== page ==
Are we forming a triple bottom? Yesterday’s reversal occurred at significant support for the S&P 500 Index, marking the third time since October that stocks have tried and failed to close below 2630. This, combined with a number of elevated sentiment indicators, increases the odds of stocks moving higher in our view. Later today on the LPL Research blog, we take a closer look at whether yesterday may have been the final washout in the bottoming process.
Big reversal. Stocks were down well over 2% in the morning, then staged a big reversal in the afternoon. The Dow was actually down more than 750 points at one point for consecutive days for the first time in history. The good news is it closed down only 79 points, for a 705 point jump off the intraday lows – the 8th largest move off the lows. The S&P 500 was down 2.9% at the lows and closed down only 0.2%. You have to go clear back to May 2010 the last time we saw a percentage move like that off the lows. Lastly, the Nasdaq was down 2.4% and closed positive. You have to go back 10 years the last time that happened.
November payrolls miss estimates. Nonfarm payrolls increased by 155K last month, below consensus expectations for 198K but still a very respectable number, particularly at this point in the business cycle. The overall unemployment rate held steady at 3.7% (lowest since 1969), as did the labor force participation rate (62.9%). The manufacturing sector sustained recent strength, adding 27K jobs, while construction (+5K) saw its weakest growth since March. Wages grew 0.2% month over month in November, while October was revised down 0.1% to +3.1% year over year, unchanged from the prior month’s reading. Overall the data paint a picture of a healthy U.S. labor market, but not one that would spur a more aggressive Fed.
OPEC, allies reach production cut deal. WTI crude oil prices are rallying after reports out this morning indicated OPEC and its allies agreed to curtail production by 1.2M barrels per day (bpd), a figure at the higher end of the 0.5-1.5M bpd range that had been discussed. Iran was reportedly able to secure exemptions as it deals with strict U.S. sanctions, while Russia, which had been noncommittal ahead of the talks, agreed to cut ~230K bpd. The cuts, led by Saudi Arabia, come amid political pressure from President Donald Trump to keep prices from ramping back up too much. The deal will be reviewed in April and has provided a near-term boost for oil, but the U.S.’ ability to quickly ramp up production levels suggests a scenario where prices getting back into the mid-$70 range is unlikely over the next ~12 months.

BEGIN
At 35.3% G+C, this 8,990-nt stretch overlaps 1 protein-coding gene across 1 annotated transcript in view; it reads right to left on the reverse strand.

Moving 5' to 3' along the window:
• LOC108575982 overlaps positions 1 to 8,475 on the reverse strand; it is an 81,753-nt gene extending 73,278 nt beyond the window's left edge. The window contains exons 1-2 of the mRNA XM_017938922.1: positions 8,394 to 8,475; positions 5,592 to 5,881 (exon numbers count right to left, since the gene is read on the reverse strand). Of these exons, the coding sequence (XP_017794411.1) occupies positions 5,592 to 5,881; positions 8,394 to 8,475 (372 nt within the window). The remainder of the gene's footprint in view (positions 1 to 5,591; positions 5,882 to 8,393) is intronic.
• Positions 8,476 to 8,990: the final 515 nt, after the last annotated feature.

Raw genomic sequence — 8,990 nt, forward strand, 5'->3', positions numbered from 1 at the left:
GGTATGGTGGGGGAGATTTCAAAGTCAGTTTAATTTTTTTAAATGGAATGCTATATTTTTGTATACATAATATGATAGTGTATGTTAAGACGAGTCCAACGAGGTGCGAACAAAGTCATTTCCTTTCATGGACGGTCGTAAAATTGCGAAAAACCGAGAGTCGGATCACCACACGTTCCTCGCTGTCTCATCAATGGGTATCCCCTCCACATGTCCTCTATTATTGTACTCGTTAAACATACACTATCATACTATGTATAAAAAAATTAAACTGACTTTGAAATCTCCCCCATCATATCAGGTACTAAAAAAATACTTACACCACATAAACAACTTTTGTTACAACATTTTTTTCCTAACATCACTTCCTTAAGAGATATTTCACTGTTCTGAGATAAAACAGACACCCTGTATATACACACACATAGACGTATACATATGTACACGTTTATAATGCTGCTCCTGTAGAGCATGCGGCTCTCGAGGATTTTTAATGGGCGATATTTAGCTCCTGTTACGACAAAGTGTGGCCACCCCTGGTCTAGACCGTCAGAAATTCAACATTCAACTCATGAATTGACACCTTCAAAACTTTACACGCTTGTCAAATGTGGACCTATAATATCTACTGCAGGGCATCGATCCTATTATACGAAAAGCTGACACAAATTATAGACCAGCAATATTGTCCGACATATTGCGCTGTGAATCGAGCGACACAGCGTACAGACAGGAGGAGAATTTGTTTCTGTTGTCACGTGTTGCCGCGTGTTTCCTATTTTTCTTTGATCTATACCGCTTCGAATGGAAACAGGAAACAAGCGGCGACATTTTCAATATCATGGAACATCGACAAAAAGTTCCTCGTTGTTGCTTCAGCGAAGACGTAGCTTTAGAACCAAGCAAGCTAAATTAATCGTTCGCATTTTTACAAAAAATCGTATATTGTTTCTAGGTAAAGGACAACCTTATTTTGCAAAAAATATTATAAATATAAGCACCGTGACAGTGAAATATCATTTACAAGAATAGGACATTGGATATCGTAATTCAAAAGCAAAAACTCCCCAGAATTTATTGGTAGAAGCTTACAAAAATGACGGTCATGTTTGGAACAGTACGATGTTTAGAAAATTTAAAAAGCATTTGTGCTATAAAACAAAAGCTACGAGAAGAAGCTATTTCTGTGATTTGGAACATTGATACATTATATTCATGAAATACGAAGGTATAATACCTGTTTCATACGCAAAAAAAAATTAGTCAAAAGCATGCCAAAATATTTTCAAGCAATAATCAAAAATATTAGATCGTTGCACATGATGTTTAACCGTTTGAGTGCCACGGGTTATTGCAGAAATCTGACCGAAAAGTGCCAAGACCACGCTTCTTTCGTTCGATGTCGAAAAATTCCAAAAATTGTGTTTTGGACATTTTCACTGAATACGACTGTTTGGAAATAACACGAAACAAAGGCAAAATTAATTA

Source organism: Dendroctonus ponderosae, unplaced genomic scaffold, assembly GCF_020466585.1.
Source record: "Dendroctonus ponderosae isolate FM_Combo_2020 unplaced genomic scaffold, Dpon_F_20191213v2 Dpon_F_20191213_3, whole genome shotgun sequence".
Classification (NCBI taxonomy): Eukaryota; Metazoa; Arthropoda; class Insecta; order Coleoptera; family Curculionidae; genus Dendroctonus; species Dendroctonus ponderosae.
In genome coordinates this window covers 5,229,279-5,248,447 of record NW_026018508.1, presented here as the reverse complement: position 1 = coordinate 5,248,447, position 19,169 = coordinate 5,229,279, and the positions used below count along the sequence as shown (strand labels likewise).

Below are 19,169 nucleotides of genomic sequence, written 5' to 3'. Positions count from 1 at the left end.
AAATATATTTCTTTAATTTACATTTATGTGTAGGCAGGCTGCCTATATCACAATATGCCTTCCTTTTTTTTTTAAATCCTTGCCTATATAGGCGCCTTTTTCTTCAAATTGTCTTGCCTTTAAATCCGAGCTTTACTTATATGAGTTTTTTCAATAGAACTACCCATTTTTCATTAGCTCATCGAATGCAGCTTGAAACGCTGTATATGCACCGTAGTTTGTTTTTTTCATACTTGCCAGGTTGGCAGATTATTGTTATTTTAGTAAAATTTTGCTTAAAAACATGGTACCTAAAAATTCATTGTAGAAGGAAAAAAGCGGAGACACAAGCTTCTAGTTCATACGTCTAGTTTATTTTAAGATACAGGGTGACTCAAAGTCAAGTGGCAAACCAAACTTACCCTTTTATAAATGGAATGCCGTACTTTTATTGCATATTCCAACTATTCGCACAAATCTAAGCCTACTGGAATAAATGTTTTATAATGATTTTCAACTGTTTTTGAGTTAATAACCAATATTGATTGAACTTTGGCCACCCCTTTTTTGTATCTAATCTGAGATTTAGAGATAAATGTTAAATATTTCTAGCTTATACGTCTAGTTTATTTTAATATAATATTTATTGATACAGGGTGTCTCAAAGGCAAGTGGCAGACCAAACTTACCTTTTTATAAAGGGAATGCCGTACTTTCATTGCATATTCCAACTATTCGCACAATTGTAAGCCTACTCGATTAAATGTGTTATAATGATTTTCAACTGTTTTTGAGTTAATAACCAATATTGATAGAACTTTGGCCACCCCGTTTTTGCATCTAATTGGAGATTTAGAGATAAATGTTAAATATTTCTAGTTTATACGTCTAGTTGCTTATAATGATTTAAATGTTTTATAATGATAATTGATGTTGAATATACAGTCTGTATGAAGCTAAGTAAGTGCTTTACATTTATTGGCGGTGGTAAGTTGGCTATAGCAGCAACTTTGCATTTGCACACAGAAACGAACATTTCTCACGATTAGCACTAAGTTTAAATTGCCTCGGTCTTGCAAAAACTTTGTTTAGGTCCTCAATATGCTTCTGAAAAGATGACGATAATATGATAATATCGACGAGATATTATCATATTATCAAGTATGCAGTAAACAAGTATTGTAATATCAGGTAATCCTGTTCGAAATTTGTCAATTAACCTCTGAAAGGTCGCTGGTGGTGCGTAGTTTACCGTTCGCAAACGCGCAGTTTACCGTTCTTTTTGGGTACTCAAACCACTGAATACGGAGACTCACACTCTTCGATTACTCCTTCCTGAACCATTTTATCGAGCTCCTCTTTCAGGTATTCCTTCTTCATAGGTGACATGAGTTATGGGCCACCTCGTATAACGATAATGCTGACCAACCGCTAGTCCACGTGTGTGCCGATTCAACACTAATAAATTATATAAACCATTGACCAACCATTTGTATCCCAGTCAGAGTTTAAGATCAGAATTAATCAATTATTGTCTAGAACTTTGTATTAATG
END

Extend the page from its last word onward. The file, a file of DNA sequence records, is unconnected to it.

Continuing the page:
U.S. services sector still humming along. ISM’s November non-manufacturing index came in at 60.7, better than consensus for 59.2 and rebounded modestly from October’s 60.3. Business activity increased for the 112th consecutive month as order backlogs fell and new orders and inventories rose. Survey participants continued to highlight concerns about tariff impacts and transport capacity shortages, but expressed stable-to-positive views on the overall business environment. Elsewhere, Markit’s November services PMI aligned with ISM data, coming in at 54.7, topping October’s level and consensus expectations (both 54.4). The Markit data was also highlighted by new order expansions and robust business activity as new export orders increased at the fastest rate since May.
- University of Michigan Sentiment Index (Preliminary, Dec)
- Jobs Report (Nov)
- Japan Leading Index (Oct)
- Germany Industrial Production (Oct)
- Eurozone GDP (Q3)
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